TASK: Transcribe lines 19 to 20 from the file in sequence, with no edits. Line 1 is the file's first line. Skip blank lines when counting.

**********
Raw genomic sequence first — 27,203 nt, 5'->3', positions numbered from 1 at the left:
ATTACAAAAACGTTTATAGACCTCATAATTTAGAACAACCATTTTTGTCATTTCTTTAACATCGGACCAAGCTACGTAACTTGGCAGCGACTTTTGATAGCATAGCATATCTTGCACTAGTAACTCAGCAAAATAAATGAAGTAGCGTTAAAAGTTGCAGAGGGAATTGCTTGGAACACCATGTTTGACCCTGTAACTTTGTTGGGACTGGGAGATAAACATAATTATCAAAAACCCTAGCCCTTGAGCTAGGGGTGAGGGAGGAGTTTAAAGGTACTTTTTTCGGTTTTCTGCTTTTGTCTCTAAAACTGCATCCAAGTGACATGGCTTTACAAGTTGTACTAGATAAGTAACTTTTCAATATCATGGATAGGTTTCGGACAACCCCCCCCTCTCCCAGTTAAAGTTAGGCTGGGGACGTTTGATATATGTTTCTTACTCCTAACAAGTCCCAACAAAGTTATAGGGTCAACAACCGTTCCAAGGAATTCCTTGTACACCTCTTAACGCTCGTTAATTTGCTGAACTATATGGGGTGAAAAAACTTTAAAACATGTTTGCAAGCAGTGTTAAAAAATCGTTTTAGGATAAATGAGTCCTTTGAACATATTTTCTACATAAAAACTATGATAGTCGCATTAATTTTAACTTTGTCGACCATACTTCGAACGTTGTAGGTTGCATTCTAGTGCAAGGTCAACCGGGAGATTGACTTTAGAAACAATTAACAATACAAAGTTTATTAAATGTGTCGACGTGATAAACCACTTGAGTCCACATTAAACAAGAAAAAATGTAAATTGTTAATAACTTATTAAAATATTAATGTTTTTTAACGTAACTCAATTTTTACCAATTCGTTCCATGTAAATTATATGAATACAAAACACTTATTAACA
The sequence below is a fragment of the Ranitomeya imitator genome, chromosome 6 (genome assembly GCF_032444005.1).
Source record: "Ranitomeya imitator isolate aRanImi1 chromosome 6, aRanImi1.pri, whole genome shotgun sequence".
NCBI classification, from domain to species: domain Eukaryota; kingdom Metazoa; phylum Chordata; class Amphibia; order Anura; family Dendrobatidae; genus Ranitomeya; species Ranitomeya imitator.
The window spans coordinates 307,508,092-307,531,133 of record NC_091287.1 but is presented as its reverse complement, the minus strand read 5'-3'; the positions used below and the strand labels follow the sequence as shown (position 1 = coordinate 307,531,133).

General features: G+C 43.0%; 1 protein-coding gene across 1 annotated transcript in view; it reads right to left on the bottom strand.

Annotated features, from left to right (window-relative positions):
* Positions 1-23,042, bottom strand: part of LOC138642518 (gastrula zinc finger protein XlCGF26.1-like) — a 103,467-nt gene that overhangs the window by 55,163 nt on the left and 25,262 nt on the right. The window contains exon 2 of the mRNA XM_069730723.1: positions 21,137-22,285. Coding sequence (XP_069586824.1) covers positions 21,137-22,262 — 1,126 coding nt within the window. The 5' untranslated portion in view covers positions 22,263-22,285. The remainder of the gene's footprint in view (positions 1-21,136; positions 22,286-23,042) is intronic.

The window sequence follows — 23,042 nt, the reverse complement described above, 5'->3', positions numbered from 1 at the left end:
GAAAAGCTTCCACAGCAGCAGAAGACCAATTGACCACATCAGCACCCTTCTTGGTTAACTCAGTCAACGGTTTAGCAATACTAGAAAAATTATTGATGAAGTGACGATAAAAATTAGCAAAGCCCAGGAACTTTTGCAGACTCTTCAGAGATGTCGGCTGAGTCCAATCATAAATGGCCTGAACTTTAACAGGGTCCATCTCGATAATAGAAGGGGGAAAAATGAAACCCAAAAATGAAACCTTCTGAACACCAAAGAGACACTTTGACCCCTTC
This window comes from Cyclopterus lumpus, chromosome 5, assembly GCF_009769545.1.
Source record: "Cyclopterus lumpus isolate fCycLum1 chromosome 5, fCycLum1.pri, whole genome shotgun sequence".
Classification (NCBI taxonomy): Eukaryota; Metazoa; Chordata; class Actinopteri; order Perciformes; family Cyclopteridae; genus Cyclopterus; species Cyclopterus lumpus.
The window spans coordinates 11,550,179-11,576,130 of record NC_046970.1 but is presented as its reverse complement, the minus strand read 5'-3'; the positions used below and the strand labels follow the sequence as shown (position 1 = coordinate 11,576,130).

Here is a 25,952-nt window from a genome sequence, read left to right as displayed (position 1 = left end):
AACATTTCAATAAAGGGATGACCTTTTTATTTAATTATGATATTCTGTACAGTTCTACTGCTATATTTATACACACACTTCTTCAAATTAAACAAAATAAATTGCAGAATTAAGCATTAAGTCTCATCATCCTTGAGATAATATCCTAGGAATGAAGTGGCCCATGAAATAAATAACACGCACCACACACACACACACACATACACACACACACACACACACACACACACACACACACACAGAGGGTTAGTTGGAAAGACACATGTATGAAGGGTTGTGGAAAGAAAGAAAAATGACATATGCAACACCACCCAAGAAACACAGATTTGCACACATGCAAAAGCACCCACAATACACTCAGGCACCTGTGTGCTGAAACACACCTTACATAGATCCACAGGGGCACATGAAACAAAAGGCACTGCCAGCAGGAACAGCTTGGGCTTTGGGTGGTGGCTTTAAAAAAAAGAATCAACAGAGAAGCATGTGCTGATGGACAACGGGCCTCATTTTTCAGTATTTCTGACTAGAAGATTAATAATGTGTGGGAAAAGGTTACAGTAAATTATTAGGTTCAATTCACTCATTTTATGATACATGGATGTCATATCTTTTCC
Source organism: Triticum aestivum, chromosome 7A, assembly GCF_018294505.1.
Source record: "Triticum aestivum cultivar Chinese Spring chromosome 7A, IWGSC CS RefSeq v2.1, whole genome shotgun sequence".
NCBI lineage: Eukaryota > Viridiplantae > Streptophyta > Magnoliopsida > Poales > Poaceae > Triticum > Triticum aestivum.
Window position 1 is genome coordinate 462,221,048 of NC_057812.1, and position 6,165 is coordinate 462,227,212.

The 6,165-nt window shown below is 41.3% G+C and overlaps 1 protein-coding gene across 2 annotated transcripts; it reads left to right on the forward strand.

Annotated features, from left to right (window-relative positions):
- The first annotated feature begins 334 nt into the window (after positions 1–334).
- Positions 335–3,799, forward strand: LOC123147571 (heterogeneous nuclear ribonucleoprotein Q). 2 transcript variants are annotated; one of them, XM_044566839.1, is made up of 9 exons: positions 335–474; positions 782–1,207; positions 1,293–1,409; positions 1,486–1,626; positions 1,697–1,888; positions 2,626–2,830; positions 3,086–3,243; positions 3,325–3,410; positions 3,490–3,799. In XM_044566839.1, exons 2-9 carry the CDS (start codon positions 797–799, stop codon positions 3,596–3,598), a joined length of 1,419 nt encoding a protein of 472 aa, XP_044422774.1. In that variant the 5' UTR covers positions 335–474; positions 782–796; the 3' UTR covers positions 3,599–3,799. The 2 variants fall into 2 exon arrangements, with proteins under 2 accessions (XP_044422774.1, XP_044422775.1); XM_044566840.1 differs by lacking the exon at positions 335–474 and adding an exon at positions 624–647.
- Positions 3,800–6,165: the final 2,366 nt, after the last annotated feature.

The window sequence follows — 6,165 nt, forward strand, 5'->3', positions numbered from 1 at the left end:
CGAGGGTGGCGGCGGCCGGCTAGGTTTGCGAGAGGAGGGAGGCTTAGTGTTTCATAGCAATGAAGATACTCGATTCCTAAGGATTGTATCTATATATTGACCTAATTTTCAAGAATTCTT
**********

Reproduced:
Source record: "Triticum aestivum cultivar Chinese Spring chromosome 7A, IWGSC CS RefSeq v2.1, whole genome shotgun sequence".
NCBI lineage: Eukaryota > Viridiplantae > Streptophyta > Magnoliopsida > Poales > Poaceae > Triticum > Triticum aestivum.